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2.2 Constants and Comments

There are times when you are writing applications when you will want to store a piece of information that you don’t want to change. While you could definitely use a variable to store that data, it is very possible to forget, make a mistake, and change its value. That’s where constants come in. In this lesson, I’ll show you how these little gems are built for such a situation.

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2.2 Constants and Comments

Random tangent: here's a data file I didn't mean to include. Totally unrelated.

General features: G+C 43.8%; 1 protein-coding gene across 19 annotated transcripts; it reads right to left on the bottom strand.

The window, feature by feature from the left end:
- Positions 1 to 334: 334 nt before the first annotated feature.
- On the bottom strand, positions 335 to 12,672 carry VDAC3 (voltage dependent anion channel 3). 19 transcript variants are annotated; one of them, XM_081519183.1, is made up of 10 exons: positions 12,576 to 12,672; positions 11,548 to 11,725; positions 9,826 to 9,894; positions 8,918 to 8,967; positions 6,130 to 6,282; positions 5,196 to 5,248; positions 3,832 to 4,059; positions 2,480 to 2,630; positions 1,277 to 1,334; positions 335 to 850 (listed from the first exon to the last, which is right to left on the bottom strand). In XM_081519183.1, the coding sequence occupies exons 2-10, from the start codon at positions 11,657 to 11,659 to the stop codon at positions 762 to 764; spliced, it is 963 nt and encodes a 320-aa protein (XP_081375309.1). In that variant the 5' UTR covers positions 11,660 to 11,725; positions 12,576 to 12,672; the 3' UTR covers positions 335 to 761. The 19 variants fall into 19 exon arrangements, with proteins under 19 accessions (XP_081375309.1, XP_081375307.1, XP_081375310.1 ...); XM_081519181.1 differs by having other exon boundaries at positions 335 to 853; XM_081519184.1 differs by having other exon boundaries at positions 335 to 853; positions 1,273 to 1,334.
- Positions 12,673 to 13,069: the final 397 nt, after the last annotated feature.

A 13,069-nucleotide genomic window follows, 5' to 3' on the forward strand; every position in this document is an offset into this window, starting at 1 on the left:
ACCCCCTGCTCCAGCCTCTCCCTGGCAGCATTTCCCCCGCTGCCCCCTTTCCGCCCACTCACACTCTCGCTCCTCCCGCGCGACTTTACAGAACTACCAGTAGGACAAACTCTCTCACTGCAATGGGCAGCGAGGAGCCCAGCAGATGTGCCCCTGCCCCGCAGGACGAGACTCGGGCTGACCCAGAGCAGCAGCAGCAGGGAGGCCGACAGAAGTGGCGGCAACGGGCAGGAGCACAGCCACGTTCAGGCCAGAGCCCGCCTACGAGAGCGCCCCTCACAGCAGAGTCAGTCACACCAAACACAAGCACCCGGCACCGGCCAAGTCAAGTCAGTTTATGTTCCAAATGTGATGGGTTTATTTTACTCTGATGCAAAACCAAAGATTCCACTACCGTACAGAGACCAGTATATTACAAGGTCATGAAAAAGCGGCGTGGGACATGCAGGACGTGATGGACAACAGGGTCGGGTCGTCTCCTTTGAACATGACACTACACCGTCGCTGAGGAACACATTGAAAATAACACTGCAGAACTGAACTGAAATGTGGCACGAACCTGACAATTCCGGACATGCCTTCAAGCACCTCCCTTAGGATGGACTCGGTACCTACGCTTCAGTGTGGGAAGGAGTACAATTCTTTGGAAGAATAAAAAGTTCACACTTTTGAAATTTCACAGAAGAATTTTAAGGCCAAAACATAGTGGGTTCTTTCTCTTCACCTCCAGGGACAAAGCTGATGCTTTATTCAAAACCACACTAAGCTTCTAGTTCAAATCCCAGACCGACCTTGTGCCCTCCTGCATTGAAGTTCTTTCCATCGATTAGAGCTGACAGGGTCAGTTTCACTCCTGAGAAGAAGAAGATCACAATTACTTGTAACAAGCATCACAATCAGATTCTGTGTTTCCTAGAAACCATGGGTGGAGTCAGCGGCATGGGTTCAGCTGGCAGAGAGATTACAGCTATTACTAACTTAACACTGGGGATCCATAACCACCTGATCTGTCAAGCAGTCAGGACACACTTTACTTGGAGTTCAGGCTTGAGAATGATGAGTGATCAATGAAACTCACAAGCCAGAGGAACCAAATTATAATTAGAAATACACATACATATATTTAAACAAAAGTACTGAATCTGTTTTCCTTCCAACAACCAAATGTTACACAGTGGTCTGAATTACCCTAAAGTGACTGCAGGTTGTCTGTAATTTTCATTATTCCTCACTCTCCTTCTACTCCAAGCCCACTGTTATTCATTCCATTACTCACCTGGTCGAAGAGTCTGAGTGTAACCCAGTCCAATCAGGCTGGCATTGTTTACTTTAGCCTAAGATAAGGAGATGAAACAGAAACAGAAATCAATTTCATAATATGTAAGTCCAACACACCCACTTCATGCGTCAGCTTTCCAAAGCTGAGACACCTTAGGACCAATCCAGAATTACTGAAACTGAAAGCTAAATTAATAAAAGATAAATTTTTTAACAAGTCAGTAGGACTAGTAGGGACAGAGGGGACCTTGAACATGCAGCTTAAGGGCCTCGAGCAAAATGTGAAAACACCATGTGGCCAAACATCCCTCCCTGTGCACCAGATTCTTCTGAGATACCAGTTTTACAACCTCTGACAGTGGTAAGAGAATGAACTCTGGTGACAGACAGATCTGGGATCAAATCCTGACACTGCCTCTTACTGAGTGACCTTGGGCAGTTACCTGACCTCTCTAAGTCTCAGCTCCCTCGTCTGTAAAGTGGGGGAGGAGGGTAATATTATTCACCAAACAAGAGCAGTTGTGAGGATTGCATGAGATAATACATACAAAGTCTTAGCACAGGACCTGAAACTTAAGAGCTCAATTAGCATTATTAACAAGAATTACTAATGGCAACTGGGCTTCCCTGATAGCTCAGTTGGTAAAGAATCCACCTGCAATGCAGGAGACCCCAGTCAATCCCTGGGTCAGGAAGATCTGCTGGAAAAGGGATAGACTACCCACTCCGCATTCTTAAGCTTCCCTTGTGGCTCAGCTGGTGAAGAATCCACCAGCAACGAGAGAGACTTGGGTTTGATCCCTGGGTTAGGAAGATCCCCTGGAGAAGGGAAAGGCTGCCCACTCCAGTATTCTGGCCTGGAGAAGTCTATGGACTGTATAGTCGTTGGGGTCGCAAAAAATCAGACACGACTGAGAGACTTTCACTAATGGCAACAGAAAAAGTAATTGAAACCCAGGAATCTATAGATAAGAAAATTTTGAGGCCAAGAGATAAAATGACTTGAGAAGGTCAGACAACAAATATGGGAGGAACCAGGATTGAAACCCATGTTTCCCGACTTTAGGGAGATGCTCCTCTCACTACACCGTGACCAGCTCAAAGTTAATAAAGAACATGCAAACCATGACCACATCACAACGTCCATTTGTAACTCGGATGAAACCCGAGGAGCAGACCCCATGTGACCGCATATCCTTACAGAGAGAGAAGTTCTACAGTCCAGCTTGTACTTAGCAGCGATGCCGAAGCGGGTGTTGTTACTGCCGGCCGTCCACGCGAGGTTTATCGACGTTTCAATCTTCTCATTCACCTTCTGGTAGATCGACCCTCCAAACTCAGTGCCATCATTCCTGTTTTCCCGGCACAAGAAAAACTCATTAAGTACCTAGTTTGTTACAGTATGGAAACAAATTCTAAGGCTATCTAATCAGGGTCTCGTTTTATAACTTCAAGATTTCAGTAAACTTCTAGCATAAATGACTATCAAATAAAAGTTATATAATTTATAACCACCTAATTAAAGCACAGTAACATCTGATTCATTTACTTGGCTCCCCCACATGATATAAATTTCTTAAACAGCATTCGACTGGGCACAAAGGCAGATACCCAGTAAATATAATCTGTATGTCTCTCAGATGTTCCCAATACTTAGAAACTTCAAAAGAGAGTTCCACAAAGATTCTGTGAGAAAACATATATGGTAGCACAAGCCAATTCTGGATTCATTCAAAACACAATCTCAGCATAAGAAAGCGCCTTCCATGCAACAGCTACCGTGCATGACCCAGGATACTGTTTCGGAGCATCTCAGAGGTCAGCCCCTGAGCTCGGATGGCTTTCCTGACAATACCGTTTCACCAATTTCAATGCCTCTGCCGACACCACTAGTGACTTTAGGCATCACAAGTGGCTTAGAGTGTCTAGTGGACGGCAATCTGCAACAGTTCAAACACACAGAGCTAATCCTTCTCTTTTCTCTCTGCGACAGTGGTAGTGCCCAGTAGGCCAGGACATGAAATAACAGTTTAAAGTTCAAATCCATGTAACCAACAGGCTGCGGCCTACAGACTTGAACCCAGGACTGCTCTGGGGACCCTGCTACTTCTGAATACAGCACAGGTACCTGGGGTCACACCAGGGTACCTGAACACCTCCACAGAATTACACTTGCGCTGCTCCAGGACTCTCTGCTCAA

Now that we have learned a bit about variables in the world of Go, it's time to talk about one of the next evolutions of that concept. And that is creating a variable that doesn't change which sounds kind of strange and that's why we don't call them variables at that point, we refer to them as constants. Now, constants are created and cleared in the world of Go in a very similar fashion that we do variables. So let's start with a simple example. If I were to create a variable, and we'll just call this someString. And we're gonna initialize this to A string. Nothing very exciting here, just a simple example. And then later on, in my application, I can then change that value to be Another string. Like this. So now within my application, I'm simply going to print out some string like that and I can save my application. And let's just go ahead and run it real quick, constants.go, and we get another string. So that's our output. So I've been able to declare and initialize some string to have a value somewhere in my application and that I can updated and change it. As long as it's of the same type, everything will work just fine. But let's say for some reason, I have a situation in my application where I don't want the value of this string or this variable to change, how do I handle that? Well it's actually quite simple, all we have to do is change this var keyword to be const and if I were to change it to be const that obviously represents constant and now there's a few things that happen. I've now instead of creating and declaring initializing a variable, I have now created a constant and then later on in my application I'm not allowed to change that value anymore, it will always be the same. And if I try to change it I'm gonna run into problems. So if I try to run this application again, you're gonna see that I'm gonna get an error, because on line eleven I cannot assign to some string. And the reason that I can't do that is because some string is a constant. There are rules around how this type of a variable, or this constant is used. So now that I've done this, I can limit the access to this constant. It can only be assigned in one spot I can't change it. Now there are a few rules that differentiate how we create variables and constants in the world of the Go programming language and that typically has to deal with the more shorthand notation that you can use for variables. So if you recall I can do someInt and I can use this shorthand notation to initialize it to a five. In the world of constants, we can't do that because the most important part of our declaring of a constant is the const keyword. And there's really no way around that to be able to do that in some sort of shorthand notation. So, we're kinda stuck with this version here, but it's really not all that big of a deal. Now, in addition to constants, there's another very common mechanism used in software development, usually for the developer, known as comments and comments are also supported with EnDo. There are multiple types of comments and we can do them in two forms. We can do a single line comment, and a single line comment in Go is very similar to other languages where we use the double forward slash. So I could say something like this is a package declaration. And just like that, now obviously that's not a very useful comment because if you are learning about the Go programming language you already know that this is a package declaration but you kind of get my point. That's the single line comment now later on in my application or anywhere in my application for that matter if I ever wanted to add a little bit more information or there was some reason that there was a lot going on that I felt was necessary to put a lot of information in about comments. I can use a multi-line comment. So I could do that a couple of different ways, I could either do it several different lines with a double forward slash and that will work. That's typically frowned upon. In most programming languages and Go as well, the way to handle the multi-line comments in a little bit more elegant of a way is using the forward slash star and then you write your comments. Then at the end you get the */, like that. So now everything that I write within this block is a comment. So I could put any sort of text in here that I want, it doesn't make any difference. But it will all be considered comment. So if I were to save this and run again, you're gonna see it's going to continue to work because all of this Gobbledygook here at in the middle for the multi-line comment and at the top, it's all a comment. And so the Go compiler is ignoring that as it goes. So there you have the basics of both constants and comments in the world of Go.

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